Deadly secrets, dangerous homes: Living with sensation in the Victorian period

Frederick Louis De Naples, University of Pennsylvania


Sensation literature refuses to participate in the familiar construction of domesticity as a refuge from the outside world. Focusing on the detective, my thesis contextualizes the growing anxiety over the supposed sanctity of the domestic sphere, articulating the silent apprehensions embodied by this public figure whose purpose is to solve the mysteries within Victorian doors. My introduction centers on George Eliot's "The Lifted Veil," a sensation novella voicing a surprising range of Victorian domestic concerns, and sets up the detective as the invader of the domestic space, a public figure whose intimate knowledge of crime, violence, and concealment empowers her or him to disrupt domestic privacy, belying the popular belief that the home is a refuge from the corruption of public life. The first chapter mutually contextualizes Victorian sensation literature and Henry Mayhew's London Labour and the London Poor, emphasizing the crossings between fiction and nonfiction that blurred many distinguishing features of the middle class. Three decades after London Labour, Robert Louis Stevenson's The Strange Case of Dr Jekyll and Mr Hyde satirized middle-class double-standards, a critique not lost on journalists two years later, when they compared the murderer of prostitutes in Whitechapel to Stevenson's Hyde. My second chapter defines the detective's role in sensation fiction, showing how this transgressive figure opens a space for exploring the wider implications of domestic unrest, such as homoeroticism, domestic violence, and empowered women. In Chapter Three, I take up Robert Browning's The Ring and the Book, an epic investigation of a failed Italian marriage that uses sensation fiction techniques to point directly to the ongoing debates in England about women's roles in marriage and the Married Women's Property Act of 1870. My thesis concludes with a chapter on Sherlock Holmes. Created as a reaction against the interests of sensation literature, Holmes refuses to indulge his emotions, preferring instead to reassure his readers that crime, while pervasive, is completely ordinary, routine. This move, however, backfires after Doyle suspends the Holmes adventures in 1893.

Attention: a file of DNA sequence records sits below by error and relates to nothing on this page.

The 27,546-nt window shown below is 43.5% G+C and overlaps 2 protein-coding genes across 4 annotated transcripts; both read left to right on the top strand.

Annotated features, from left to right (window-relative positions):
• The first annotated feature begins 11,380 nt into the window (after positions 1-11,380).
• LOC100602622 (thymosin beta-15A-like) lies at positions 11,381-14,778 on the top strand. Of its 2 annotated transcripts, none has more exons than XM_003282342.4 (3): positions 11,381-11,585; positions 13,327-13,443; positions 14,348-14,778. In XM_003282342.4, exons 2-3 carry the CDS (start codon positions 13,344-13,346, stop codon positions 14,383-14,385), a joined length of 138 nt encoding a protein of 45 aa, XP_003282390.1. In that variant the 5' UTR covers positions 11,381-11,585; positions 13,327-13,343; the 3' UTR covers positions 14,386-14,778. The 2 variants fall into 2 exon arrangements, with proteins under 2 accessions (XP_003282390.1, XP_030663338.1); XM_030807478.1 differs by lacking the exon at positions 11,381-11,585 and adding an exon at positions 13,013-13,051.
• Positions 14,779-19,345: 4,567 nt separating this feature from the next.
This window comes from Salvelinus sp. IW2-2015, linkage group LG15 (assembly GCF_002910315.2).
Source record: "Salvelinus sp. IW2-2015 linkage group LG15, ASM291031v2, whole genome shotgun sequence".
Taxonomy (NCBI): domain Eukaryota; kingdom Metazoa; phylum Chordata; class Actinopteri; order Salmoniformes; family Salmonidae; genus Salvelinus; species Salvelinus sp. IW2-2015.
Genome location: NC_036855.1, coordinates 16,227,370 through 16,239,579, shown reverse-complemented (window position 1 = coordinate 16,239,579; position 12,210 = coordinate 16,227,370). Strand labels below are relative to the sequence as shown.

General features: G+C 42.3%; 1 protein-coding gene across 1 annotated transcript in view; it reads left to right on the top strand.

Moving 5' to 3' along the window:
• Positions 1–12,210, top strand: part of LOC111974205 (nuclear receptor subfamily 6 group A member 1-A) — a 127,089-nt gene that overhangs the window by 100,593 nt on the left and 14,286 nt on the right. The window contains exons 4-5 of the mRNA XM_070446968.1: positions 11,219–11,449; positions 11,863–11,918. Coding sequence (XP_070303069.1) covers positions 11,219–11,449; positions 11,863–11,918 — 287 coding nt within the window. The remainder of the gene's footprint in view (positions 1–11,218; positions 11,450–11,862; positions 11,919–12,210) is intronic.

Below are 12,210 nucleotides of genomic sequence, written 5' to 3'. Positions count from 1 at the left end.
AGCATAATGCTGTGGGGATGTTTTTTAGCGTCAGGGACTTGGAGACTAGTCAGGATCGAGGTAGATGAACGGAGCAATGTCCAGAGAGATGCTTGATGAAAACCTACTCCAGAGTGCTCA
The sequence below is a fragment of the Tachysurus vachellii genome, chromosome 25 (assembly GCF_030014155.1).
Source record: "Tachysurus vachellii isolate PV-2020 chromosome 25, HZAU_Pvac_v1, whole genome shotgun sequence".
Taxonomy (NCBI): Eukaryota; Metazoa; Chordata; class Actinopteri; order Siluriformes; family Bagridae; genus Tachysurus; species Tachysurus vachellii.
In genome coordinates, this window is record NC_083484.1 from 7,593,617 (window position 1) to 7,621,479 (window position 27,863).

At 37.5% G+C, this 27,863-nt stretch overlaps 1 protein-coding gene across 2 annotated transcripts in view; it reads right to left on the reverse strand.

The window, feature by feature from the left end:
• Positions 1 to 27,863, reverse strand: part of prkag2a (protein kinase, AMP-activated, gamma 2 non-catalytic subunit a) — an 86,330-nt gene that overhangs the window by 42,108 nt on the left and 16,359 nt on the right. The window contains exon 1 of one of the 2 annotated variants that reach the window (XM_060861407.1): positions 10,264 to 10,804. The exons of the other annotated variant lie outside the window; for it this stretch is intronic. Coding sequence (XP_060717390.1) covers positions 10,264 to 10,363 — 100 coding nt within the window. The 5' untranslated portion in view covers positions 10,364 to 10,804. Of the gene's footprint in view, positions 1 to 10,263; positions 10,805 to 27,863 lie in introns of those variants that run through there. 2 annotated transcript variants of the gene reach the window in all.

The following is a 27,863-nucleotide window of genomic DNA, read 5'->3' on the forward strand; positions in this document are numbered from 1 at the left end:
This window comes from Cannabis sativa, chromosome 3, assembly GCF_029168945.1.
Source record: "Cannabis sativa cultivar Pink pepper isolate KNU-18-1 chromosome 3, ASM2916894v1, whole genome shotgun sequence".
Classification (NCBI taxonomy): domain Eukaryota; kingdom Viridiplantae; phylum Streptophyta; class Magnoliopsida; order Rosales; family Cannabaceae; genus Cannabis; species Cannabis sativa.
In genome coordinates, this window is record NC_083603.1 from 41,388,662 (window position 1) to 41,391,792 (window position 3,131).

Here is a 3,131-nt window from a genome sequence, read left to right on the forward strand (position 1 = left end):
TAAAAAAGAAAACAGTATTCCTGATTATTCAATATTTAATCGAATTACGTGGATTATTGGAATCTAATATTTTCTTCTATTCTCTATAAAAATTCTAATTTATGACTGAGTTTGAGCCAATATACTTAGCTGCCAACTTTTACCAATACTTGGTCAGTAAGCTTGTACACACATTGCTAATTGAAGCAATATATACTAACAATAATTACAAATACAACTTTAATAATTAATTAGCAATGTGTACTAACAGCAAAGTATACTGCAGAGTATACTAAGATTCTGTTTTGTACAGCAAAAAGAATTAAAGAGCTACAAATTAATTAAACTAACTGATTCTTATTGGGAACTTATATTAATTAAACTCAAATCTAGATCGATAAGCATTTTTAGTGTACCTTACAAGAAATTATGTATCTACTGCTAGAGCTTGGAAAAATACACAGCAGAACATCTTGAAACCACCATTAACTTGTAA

Subject Area

British and Irish literature|European history|Journalism

Recommended Citation

De Naples, Frederick Louis, "Deadly secrets, dangerous homes: Living with sensation in the Victorian period" (1995). Dissertations available from ProQuest. AAI9532161.